Saints for Our Times: Polish nun was known for her sensitivity to suffering

By Mary Lou Gibson
Columnist

Young people have heroes – people they admire and want to emulate. Maybe it’s someone who excels in sports, or one who is a popular entertainer, or someone who has discovered a medical cure or invented a new computer program. The young look to the old to see who has succeeded and who has failed. 
Bernardina Maria Jablonska is an example of a young person who was attracted to the work and service of another. She was a young Polish girl living in the late 19th century and had lost her mother when she was 15. She was raised in a devoutly religious family and spent some time in a hermitage where she began to think about a religious vocation. She also became more aware of the suffering of the poor and needy around her.
A few years later, she met a Franciscan tertiary, Albert Chmielowski (1845-1916), and became interested in the work he was doing. As a young man, Adam (as he was known then) lost a leg at 18 while fighting in a Polish insurrection against the Russians. Later he turned to art and gained considerable popularity and fame. 
Matthew Bunson writes in “John Paul II’s Book of Saints” that he became acutely aware of the problems faced by the needy and the helpless and he felt compelled to do something. He joined the Franciscans as a member of the Third Order, gave up his painting career and dedicated his life to serving the poor and homeless in Kraków. He became known as Brother Albert after he formed a religious community called the Brothers of the Third Order of St. Francis Servants of the Poor. They became known as the Albertine Brothers in his honor. He established a similar community for women in 1891. 
Bernardina had a naïve and idealistic view of what it meant to work with the poor. Sarah Gallick writes in “The Big Book of Women Saints” that she had never seen true urban poverty before and when faced with its reality, she had many doubts. Eventually, she defied her overly protective father and joined the Albertines. Brother Albert became her spiritual director. He encouraged his followers to “Be like the nourishing bread that’s ready on the table for all who may be hungry.”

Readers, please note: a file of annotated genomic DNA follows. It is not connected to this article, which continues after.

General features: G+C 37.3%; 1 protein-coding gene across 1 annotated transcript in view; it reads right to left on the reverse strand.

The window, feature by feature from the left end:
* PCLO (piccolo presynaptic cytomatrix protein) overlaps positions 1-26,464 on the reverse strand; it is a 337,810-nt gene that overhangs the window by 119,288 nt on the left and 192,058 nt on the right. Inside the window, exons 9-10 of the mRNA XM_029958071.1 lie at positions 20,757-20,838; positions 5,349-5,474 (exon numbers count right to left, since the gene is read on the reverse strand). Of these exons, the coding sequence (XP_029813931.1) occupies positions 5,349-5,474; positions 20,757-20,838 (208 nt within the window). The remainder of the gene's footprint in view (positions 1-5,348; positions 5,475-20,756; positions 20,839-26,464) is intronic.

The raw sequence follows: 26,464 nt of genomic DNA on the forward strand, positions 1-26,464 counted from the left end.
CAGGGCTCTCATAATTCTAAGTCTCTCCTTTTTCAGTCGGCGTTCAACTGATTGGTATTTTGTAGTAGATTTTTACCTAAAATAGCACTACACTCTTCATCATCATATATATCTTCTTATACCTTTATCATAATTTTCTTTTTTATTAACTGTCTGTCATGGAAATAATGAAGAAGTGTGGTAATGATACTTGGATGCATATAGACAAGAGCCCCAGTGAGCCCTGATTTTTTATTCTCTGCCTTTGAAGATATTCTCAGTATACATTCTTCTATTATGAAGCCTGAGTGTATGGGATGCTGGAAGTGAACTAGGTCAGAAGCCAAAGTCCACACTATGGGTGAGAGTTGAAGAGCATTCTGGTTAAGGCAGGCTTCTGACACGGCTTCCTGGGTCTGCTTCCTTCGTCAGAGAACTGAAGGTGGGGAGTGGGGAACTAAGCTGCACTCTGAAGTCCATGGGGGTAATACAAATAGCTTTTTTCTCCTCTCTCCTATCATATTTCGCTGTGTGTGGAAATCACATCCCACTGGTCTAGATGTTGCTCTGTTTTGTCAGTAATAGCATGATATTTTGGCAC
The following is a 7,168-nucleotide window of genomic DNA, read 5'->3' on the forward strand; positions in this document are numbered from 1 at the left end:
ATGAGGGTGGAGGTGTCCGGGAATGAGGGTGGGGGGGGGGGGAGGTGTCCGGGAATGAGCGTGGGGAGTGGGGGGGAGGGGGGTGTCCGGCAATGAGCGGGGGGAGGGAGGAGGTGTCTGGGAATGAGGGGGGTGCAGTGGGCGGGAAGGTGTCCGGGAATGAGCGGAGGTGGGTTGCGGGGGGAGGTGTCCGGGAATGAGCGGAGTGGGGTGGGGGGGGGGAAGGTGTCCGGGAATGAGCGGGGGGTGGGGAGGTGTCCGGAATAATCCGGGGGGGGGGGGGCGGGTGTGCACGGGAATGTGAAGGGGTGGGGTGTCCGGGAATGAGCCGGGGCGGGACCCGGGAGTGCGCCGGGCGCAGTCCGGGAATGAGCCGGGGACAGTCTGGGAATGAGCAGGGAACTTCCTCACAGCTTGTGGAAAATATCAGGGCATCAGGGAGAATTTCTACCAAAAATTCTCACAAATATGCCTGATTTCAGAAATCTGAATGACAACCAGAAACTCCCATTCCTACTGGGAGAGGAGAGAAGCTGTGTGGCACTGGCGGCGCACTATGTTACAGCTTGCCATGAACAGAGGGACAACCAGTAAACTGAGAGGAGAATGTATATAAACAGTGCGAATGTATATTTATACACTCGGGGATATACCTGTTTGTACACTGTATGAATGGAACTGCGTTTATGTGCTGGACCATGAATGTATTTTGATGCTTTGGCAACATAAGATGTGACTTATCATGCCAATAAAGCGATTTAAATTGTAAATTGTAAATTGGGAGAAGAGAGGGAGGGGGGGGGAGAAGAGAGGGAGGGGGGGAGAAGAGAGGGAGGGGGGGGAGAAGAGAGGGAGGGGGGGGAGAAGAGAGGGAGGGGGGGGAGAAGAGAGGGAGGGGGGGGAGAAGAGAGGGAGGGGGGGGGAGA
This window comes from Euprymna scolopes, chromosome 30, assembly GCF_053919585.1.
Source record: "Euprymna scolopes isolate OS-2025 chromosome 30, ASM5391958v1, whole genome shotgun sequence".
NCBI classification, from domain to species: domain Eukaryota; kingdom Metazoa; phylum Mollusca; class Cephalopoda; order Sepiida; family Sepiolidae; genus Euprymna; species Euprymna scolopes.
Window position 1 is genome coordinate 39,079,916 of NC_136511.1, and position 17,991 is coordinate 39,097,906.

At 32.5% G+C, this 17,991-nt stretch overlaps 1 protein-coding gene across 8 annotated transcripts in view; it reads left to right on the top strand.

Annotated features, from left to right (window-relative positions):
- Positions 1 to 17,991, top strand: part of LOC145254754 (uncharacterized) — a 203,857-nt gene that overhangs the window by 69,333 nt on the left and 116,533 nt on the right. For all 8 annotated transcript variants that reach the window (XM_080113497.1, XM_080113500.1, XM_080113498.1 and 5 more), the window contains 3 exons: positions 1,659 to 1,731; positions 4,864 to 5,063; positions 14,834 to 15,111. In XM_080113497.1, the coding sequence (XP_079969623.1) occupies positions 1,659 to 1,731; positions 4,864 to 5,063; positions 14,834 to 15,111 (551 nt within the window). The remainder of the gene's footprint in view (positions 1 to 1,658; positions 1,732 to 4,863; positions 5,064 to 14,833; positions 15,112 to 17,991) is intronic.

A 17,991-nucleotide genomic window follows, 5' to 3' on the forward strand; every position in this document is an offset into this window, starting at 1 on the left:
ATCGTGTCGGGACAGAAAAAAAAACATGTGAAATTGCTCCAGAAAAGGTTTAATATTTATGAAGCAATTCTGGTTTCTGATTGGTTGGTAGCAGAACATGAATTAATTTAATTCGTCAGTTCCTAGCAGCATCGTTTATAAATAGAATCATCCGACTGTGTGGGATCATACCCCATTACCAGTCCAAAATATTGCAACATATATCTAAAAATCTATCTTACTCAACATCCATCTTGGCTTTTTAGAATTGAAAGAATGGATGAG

When Bernardina joined the Albertine sisters, she brought a spiritual insight and a profound awareness of human suffering to the convent. Bunson writes that her holiness and leadership abilities led to her election as superior. She was 24 in 1902 when she was named superior general of the Albertine Sisters, a role she maintained until her death 38 years later. Biographers acknowledge Bernardina as the co-foundress of the Third Order of St. Francis Servants of the Poor (Albertine Sisters).
Bernardina’s motto was “To give, eternally to give.” She founded hospices for the sick and the poor and pioneered many charitable works. Bunson noted that she taught her sisters to understand that each human being shares in the suffering of everyone around them. She insisted that “My neighbor’s suffering is my suffering.” 
During World War II, the Albertine Sisters were among many Polish convents that sheltered Jewish women and children at great risk to themselves, according to Gallick. 
Bernardina died in Kraków on Sept. 23, 1940. She was beatified by Pope John Paul II in 1997 at Zakopane, Poland. He praised Blessed Bernardina Maria Jablonska as an example of the feminine genius that showed itself in her sensitivity to human suffering. He said it was her willingness to help others and her nurturing qualities that brought forth her abundant Christian charity and attracted others to her work.
The Albertine Sisters are active in 69 foundations with 53 in Poland and 16 in other countries including England, Argentina, Bolivia, Russia, the Ukraine, Italy, and the U.S.
Brother Albert was canonized by Pope John Paul II in 1989. His feast day is June 17. When St. John Paul II was a young seminarian (Karol Wojtyla), he wrote a play about Brother Albert’s life entitled “Our God’s Brother.” The play chronicled Brother Albert’s life as a young Polish freedom fighter, followed by his years as an artist, and finally, as a servant of the poor and founder of the Albertine Brothers.

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